The first step in the production of a saint figure is the creation of the original model. In the past, the workshop had a room which was used only by the sculptors, who shaped the clay or carved the models which had been ordered.

What often takes place today is the modification of already existing models. Old figures are used to make new ones, and only certain attributes, colors or parts are changed. In addition, the factory has an external service to make new wooden carved models.



A first mould is taken from the original model, and this is used as the base for serial reproduction.

These moulds are held together by a counter-mould known as a "charpa".

The "charpas" are made of paste, burlap and wood, and are used as reinforcement. Normally, 2 "charpas" and 2 moulds are made for each image, and these represent the negative impression of the face and back of the figure (see drawing).

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If the figure has complicated parts these are set aside to be added at a later stage. For example, if a figure has a raised arm, extending from the rest of the figure, this piece is usually molded as a separate piece and later fixed onto the figure.

On the "charpa" another mould is made, this time a gelatin-like compound is used, and it is this mould which will be used to make serial reproductions of the figures. Three to nine images can be taken from each mould before it has to be reconstructed.

The gelatin compound is heated in a bain-marie, poured into the mould, and is left to cool until it has solidified to the consistency of soft plastic. The leftover gelatin compound is recycled, a process in keeping with the company's policy of respect for the environment.

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Once the gelatin mould has been formed, the next step is the casting of the figure in cardboard-wood plaster compound. The gelatin mould is covered with the compound, without filling it up too much, so as to avoid excess weight. Once this first layer has dried, a second coat is added, this one mixed with burlap, the larger figures images are reinforced with wooden pegs. Plaster compound is then added around both of the mould casings before the two sections are finally closed together.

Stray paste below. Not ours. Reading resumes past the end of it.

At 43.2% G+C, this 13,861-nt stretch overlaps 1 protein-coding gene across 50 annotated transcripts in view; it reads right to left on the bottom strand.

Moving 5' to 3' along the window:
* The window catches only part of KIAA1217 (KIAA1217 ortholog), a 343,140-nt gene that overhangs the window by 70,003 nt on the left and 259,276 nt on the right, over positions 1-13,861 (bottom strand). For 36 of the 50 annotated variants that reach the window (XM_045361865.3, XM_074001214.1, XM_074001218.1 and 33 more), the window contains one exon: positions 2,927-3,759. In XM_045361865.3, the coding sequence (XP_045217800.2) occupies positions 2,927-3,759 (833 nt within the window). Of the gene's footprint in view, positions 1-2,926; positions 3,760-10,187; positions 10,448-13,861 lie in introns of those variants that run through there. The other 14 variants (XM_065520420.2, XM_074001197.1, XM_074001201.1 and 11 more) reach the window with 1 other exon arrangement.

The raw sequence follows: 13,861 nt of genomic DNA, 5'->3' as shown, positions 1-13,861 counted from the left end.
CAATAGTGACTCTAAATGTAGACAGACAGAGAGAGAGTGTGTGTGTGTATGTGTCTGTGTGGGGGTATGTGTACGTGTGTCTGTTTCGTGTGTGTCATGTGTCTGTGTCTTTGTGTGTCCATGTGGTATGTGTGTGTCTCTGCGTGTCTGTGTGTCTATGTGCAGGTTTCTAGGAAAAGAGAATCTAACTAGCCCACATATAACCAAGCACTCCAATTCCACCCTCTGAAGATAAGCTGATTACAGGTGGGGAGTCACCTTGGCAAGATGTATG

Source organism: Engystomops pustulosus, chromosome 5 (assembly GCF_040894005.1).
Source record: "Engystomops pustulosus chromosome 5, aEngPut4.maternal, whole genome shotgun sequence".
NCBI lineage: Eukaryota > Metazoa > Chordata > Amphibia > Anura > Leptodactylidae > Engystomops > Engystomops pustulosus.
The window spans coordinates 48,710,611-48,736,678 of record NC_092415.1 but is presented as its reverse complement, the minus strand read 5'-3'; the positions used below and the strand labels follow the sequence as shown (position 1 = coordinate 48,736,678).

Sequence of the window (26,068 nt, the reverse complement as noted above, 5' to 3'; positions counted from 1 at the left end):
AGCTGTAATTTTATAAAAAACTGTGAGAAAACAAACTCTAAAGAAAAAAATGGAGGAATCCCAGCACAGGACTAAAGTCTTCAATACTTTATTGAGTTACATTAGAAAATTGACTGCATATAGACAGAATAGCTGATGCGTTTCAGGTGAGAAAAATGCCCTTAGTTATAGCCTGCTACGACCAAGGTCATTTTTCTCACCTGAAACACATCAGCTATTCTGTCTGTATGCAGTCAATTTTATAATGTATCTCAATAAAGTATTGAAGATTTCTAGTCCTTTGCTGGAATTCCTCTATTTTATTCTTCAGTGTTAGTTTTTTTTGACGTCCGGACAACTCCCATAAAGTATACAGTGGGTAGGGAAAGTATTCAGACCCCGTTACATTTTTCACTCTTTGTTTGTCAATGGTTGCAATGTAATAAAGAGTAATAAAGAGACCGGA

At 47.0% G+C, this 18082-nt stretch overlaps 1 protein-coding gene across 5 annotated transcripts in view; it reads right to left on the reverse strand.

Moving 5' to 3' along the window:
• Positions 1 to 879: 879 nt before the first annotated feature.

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When the plaster compound is sufficiently dry, it is removed from the gelatin mould and the rough image is taken out, the joint lines of the two sections can be seen, and in many cases the parts which have been molded separately still have to be added. The same gelatin compound is used to make both moulds and figures

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The plaster statue now has to be trimmed and finished off. This takes pace in the Finishing Room, where the workers sharpen contours, insert glass eyes and add the missing parts to the statue.

The most thankless tasks of the entire process take place in this room, as an image will be looked over some ten times and a defect will always be found somewhere. Although this work is not obvious once the statue has been finished, it is very important. To give you an idea, approximately half of our 35 workers work in this section. The tools used are primarily: sandpaper, modeling tools and plaster compound


After passing through the finishing room the figure is ready to be painted. There is a variety of decorative processes, according to the class of figure required.

Paint is applied by hand. However before painting the figures are given a spray-coating of waterproofing undercoat which also facilitates painting. This process is called "encarnado", the fleshing.

The paints used are generally oil-based (with turpentine) although emulsion based paints are used for some colors or determined models.



El Arte Cristiano can offer all the images in its catalogue from 60 to 200 cm with the new weatherproof materials, including fibreglass and resin, in addition to the possibility of crafting its images with fine materials like cast bronze, Portland cement and stone.



Modern line

These are new materials that have previously been tested, whose reistance and hardness allows the scupltures to be displayed outdoors.

Statues over 60 cm can be made with these materials without either halo or glass eyes.

The materials and finishes are as follows:


Composition of the material: polyester resin whith calcium carbonate..
Finish: electrolyte bath of copper alloy and other metals and finished with a bronze patina.
The statues can measure between 60 and 120 cm.


This material is extemely weather-resistant. The statues made with fibreglass can measure between 60 and 200 cm and have neither halo nor glass eyes.
Composition of the material: Polyester gelcoat resin with fibre reinforcements.
Finish: paim, water-based, non-toxic matte enamel that is extremely hard an resistant.

Fibra de vidre naturalCast in fiberglass with a White Natural marble finishFibra de vidre decoració cimentTextured stone finish
MarbreCast Marble, natural finishFibra de vidre decoració pedraNatural Stone finish
Resina bany de bronzeCast in resin and finished with a layer of real bronze metal


This line aims to be and homage to the great sculptors who have worked with our company throughout ther 125 years (Llimona, Blay, Devesa, Ache, Trayte and many others).

With this line, we offer ther chance to render any of our models larger than 60 cm in carved wood, decorated without either halo aor glass eyes.

The most important feature of thes sculptures is the importance given to the craft of sculpting and the scarce use of machinery.

The sculpture can be made with three types of decorations

  • Plain wood
  • Antiqued in colours by transparencies
  • Extra plastered with gold and chiselled